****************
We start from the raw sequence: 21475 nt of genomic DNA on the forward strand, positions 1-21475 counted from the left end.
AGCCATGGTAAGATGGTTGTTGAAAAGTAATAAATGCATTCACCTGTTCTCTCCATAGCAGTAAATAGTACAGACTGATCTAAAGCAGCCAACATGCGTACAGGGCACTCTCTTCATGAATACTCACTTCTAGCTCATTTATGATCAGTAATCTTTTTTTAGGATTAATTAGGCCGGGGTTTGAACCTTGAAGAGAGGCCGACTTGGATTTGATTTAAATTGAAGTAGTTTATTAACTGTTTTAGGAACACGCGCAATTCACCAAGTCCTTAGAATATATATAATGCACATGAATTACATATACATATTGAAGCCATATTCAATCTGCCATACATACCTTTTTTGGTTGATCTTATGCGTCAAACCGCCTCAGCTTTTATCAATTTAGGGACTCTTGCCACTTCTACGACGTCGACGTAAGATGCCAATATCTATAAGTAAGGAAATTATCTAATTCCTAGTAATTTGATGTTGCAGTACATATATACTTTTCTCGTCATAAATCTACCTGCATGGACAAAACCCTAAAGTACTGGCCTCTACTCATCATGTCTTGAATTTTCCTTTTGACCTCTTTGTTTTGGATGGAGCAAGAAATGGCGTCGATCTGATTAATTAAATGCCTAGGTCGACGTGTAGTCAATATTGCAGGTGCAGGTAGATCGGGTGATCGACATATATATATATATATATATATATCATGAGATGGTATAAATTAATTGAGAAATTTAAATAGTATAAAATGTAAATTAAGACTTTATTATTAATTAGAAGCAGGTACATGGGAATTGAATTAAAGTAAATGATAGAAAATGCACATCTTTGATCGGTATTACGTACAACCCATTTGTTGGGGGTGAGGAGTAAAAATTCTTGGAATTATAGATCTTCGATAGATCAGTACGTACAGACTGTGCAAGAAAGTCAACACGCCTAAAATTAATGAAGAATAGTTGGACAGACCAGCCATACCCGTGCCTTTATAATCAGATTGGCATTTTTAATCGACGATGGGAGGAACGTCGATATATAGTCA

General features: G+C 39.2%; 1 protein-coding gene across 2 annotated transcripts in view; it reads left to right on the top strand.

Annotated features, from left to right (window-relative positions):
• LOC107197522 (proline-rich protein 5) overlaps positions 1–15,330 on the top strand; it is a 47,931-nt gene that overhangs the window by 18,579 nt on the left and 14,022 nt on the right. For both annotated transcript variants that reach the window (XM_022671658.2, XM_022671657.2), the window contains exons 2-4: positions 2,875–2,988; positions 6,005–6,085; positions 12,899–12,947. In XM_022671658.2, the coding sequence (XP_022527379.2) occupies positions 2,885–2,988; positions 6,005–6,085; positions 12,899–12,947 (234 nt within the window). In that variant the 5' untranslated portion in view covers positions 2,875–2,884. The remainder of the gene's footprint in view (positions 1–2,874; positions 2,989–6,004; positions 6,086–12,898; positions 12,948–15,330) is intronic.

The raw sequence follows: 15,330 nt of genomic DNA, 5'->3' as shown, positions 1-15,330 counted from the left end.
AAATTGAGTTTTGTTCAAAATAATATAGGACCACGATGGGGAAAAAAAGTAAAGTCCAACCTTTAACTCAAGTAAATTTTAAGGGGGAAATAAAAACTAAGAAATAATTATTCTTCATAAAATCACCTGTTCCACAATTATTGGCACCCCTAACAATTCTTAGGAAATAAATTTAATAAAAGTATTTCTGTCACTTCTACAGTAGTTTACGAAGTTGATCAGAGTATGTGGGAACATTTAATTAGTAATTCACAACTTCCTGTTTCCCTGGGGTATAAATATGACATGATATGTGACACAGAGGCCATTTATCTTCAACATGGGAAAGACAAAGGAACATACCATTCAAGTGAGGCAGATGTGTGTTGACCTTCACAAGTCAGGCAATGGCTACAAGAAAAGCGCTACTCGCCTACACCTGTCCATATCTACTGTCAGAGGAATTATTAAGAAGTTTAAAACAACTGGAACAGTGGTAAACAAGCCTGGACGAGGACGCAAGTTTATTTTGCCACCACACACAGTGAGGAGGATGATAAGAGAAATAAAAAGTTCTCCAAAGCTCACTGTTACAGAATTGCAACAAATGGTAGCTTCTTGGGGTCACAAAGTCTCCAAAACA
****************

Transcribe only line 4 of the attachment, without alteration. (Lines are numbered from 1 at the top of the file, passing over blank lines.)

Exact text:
Annotated features, from left to right (window-relative positions):